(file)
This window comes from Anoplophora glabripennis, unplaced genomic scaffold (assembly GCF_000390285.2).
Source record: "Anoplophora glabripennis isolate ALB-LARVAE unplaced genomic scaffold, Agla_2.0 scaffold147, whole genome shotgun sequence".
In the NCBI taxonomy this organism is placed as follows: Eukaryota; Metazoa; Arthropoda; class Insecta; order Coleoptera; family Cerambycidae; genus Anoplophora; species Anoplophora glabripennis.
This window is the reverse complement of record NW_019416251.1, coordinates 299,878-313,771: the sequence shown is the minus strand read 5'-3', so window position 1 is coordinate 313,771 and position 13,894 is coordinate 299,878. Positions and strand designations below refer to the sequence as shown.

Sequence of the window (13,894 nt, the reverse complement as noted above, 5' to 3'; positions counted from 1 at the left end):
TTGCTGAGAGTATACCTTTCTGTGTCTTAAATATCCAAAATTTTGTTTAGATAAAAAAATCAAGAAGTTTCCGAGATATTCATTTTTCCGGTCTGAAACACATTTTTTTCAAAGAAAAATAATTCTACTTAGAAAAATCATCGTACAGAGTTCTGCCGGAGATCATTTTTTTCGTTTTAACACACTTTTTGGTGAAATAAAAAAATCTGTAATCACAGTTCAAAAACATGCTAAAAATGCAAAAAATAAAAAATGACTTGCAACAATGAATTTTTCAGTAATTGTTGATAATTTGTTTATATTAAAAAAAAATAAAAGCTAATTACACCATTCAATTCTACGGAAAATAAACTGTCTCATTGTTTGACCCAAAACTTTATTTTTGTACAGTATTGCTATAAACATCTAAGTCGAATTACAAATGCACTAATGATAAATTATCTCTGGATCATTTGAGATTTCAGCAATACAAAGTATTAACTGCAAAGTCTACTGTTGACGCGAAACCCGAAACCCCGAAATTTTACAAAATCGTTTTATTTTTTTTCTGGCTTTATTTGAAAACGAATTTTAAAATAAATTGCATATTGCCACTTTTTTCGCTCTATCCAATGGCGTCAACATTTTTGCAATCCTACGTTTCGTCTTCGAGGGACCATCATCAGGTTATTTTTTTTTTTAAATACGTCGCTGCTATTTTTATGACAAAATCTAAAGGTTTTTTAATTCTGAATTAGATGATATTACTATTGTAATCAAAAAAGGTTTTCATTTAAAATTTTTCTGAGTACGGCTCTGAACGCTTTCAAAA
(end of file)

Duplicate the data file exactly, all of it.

This window comes from Anoplophora glabripennis, unplaced genomic scaffold (assembly GCF_000390285.2).
Source record: "Anoplophora glabripennis isolate ALB-LARVAE unplaced genomic scaffold, Agla_2.0 scaffold147, whole genome shotgun sequence".
In the NCBI taxonomy this organism is placed as follows: Eukaryota; Metazoa; Arthropoda; class Insecta; order Coleoptera; family Cerambycidae; genus Anoplophora; species Anoplophora glabripennis.
This window is the reverse complement of record NW_019416251.1, coordinates 299,878-313,771: the sequence shown is the minus strand read 5'-3', so window position 1 is coordinate 313,771 and position 13,894 is coordinate 299,878. Positions and strand designations below refer to the sequence as shown.

Sequence of the window (13,894 nt, the reverse complement as noted above, 5' to 3'; positions counted from 1 at the left end):
TTGCTGAGAGTATACCTTTCTGTGTCTTAAATATCCAAAATTTTGTTTAGATAAAAAAATCAAGAAGTTTCCGAGATATTCATTTTTCCGGTCTGAAACACATTTTTTTCAAAGAAAAATAATTCTACTTAGAAAAATCATCGTACAGAGTTCTGCCGGAGATCATTTTTTTCGTTTTAACACACTTTTTGGTGAAATAAAAAAATCTGTAATCACAGTTCAAAAACATGCTAAAAATGCAAAAAATAAAAAATGACTTGCAACAATGAATTTTTCAGTAATTGTTGATAATTTGTTTATATTAAAAAAAAATAAAAGCTAATTACACCATTCAATTCTACGGAAAATAAACTGTCTCATTGTTTGACCCAAAACTTTATTTTTGTACAGTATTGCTATAAACATCTAAGTCGAATTACAAATGCACTAATGATAAATTATCTCTGGATCATTTGAGATTTCAGCAATACAAAGTATTAACTGCAAAGTCTACTGTTGACGCGAAACCCGAAACCCCGAAATTTTACAAAATCGTTTTATTTTTTTTCTGGCTTTATTTGAAAACGAATTTTAAAATAAATTGCATATTGCCACTTTTTTCGCTCTATCCAATGGCGTCAACATTTTTGCAATCCTACGTTTCGTCTTCGAGGGACCATCATCAGGTTATTTTTTTTTTTAAATACGTCGCTGCTATTTTTATGACAAAATCTAAAGGTTTTTTAATTCTGAATTAGATGATATTACTATTGTAATCAAAAAAGGTTTTCATTTAAAATTTTTCTGAGTACGGCTCTGAACGCTTTCAAAA